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A group of researchers at Cold Spring Harbor Laboratory (CSHL), directed by Johnathan Sebat, have discovered that a mutation of chromosome 16, already linked with autism, is responsible for a sharp increase in the risk of developing schizophrenia.
In the past an increased risk of schizophrenia was linked to some deletions on chromosomes 1, 15 and 22. This time, the mutation in question is a variation of the copy number (CNV) in the region identified as 16p11.2.
The sequencing of human DNA has shown that about 5% consists of segmental duplications, from repetitions of sections of variable length of the genome. In some individuals the number of these repetitions can vary significantly from the average population.
The mutation identified by Sabat and colleagues is quite rare and seems to be associated with the increased risk of developing schizophrenia by more than eight times that that of people with standard gene sequences.
“This is not the first time that region 16p11.2 has caught our attention”, said Sebat. In a 2007 study conducted by Sebat and Michael Wigler, in CSHL, a deletion was noted in the same region in a girl affected with autism, an association has also been confirmed by other studies that have documented a higher risk of autism related to the loss of one copy of 16p11.2.
These studies suggest that some genes in this area of the chromosome can influence schizophrenia and autism. “In a certain sense we can consider the two disorders as opposite ends of the same neurobiological process” ,adds Shane McCarthy, the author of several important works on the subject.
A hypothesis is that the loss of 16p11.2 leads to deprivation of key genes in the development of the brain, especially rational, while an extra copy would produce effects of dysregulation.
In other studies, prior to the deletion of a neighboring area of the short arm of chromosome 16, the p12.1, proved to be an independent risk factor for the development of intellectual disability.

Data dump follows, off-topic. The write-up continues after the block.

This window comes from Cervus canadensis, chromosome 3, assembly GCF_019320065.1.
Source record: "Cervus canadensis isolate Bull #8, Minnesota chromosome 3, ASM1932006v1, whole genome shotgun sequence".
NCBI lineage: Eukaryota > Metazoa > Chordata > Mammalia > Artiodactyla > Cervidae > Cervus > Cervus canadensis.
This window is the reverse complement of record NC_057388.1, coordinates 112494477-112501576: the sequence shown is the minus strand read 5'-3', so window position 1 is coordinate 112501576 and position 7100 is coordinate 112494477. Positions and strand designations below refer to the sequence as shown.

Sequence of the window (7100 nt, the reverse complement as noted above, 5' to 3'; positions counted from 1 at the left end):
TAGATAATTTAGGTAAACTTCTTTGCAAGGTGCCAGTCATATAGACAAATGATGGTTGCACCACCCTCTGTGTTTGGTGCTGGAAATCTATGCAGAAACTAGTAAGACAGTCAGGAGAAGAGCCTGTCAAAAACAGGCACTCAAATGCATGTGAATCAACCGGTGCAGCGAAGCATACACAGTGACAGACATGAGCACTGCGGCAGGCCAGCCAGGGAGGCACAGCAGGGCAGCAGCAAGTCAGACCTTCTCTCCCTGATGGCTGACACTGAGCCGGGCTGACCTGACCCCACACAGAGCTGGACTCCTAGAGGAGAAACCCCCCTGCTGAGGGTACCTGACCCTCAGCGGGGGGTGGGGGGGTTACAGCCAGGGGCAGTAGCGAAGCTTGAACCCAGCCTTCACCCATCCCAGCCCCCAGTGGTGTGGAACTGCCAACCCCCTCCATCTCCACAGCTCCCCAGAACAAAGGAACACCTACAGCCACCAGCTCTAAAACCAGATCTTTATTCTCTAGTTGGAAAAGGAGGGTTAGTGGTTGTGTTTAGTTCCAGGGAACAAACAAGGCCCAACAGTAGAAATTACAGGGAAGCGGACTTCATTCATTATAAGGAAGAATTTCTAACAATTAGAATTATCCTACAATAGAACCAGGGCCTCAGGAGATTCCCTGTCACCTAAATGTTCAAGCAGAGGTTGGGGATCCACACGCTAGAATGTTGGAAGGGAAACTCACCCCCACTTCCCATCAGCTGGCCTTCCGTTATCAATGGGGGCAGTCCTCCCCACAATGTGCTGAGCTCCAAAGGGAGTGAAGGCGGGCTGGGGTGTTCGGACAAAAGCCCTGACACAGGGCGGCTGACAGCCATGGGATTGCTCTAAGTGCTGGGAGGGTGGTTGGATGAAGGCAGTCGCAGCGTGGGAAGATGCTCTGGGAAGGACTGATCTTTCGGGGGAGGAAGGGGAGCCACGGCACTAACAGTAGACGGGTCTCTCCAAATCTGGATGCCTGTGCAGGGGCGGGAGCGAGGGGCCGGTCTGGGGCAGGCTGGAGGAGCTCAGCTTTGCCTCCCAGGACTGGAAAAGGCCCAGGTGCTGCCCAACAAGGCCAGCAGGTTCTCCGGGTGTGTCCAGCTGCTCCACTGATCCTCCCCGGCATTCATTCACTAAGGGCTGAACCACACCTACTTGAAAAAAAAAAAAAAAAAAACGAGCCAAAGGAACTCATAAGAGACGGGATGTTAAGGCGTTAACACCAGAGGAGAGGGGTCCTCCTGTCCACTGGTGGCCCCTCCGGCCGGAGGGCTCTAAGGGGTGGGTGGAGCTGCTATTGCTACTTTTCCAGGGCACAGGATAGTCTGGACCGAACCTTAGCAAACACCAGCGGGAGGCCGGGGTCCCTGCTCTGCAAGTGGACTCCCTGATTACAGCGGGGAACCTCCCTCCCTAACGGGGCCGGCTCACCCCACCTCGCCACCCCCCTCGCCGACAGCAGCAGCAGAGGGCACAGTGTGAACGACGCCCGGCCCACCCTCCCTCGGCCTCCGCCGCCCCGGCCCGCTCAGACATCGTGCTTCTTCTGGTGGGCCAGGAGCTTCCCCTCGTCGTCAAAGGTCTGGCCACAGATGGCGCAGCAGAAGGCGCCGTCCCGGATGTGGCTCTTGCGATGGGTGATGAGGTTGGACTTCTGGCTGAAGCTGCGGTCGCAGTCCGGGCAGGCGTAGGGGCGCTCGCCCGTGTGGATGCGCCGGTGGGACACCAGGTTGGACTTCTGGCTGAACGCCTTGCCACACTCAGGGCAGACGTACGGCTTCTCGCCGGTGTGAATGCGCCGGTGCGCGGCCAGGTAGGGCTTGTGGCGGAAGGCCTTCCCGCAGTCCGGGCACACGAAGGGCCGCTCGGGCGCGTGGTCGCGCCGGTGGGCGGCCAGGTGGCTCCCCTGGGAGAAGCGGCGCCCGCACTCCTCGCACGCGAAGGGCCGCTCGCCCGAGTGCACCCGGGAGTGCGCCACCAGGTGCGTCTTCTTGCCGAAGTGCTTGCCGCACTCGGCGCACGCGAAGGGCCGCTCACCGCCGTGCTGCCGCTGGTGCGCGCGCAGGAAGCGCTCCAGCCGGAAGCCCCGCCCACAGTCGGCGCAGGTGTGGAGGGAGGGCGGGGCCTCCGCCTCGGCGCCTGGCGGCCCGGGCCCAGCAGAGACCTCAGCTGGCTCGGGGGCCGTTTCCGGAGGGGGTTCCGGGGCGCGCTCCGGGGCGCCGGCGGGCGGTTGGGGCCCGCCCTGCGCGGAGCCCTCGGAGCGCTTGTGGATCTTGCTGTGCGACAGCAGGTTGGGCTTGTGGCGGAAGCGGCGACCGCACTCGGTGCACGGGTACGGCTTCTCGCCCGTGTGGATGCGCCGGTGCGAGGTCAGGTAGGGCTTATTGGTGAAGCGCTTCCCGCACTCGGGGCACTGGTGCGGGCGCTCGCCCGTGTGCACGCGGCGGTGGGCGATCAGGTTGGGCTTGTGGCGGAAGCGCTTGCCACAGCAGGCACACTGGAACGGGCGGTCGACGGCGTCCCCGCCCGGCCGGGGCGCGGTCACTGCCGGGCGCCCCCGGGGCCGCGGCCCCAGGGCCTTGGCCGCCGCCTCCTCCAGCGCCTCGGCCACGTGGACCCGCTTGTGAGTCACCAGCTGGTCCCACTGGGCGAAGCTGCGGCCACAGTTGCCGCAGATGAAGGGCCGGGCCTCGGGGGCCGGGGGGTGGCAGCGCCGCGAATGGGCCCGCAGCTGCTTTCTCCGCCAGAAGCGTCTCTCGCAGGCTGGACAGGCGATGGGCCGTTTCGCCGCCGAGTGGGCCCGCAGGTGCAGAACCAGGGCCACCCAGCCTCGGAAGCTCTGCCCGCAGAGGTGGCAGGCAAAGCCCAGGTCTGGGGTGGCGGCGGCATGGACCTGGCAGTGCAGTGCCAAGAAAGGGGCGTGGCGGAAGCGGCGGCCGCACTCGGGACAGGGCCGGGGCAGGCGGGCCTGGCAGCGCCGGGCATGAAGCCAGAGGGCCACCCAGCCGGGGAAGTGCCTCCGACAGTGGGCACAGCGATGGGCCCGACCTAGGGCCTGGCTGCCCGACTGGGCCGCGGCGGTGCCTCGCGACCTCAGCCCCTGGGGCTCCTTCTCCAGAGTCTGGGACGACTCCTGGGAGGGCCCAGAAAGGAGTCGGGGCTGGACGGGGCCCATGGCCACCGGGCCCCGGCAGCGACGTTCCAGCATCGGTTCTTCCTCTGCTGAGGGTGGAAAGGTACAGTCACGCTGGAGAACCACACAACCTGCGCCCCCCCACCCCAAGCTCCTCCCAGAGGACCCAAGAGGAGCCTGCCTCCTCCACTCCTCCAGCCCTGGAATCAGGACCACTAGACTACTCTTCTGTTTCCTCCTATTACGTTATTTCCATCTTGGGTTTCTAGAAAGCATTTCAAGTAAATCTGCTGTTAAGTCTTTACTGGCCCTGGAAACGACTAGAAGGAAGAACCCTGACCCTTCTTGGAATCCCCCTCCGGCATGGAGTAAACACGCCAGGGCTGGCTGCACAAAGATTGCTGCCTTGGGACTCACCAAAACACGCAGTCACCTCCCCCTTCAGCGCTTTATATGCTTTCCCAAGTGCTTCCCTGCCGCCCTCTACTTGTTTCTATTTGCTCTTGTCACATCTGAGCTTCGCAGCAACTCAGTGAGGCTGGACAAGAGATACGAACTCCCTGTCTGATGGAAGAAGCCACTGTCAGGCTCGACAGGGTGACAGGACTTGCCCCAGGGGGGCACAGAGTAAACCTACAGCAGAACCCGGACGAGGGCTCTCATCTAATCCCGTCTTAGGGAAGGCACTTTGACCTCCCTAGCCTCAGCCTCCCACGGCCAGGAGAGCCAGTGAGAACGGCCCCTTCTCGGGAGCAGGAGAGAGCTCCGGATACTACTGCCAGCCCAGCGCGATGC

In individuals with intellectual disabilities, the prevalence of schizophrenia is 3-4 times higher than that of the general population and many studies suggest that this comorbidity is in continuity with the tendency of schizophrenia to determine cognitive disorders. About 70% of people with intellectual disorders have autism.
The high presence of cognitive impairment, schizophrenia and autism, and the underlying phenotypic variability reported for various recurrent microdeletions can be explained by a multifactorial model, which also includes an environmental conditioning on the structure of the gene.
- Girirajan S, Rosenfeld JA, Cooper GM, et al. A recurrent 16p12.1 microdeletion supports a two-hit model for severe developmental delay. Nature genetics, 2010 Mar;42(3):203-9.
- Turner TH. Schizophrenia and mental handicap: an historical review, with implications for further research. Psychological medicine, 1989;19:301-14.
- Sanderson TL, Best JJ, Doody GA, Owens DG, Johnstone EC. Neuroanatomy of comorbid schizophrenia and learning disability: a controlled study. Lancet, 1999;354:1867-71.
- Woodberry KA, Giuliano AJ, Seidman LJ. Premorbid IQ in schizophrenia: a meta-analytic review. American journal of Psychiatry, 2008;165:579-87.
- Stefansson H, et al. Large recurrent microdeletions associated with schizophrenia. Nature, 2008;455:232-6.
To quote this article:
Bertelli M.O. Autismo, schizofrenia e disabilità intellettiva: un crocevia al braccio corto del cromosoma 16. CREA Website, Dic 2010; http://www.crea-amg.org/articoli (visit date of the quoting person).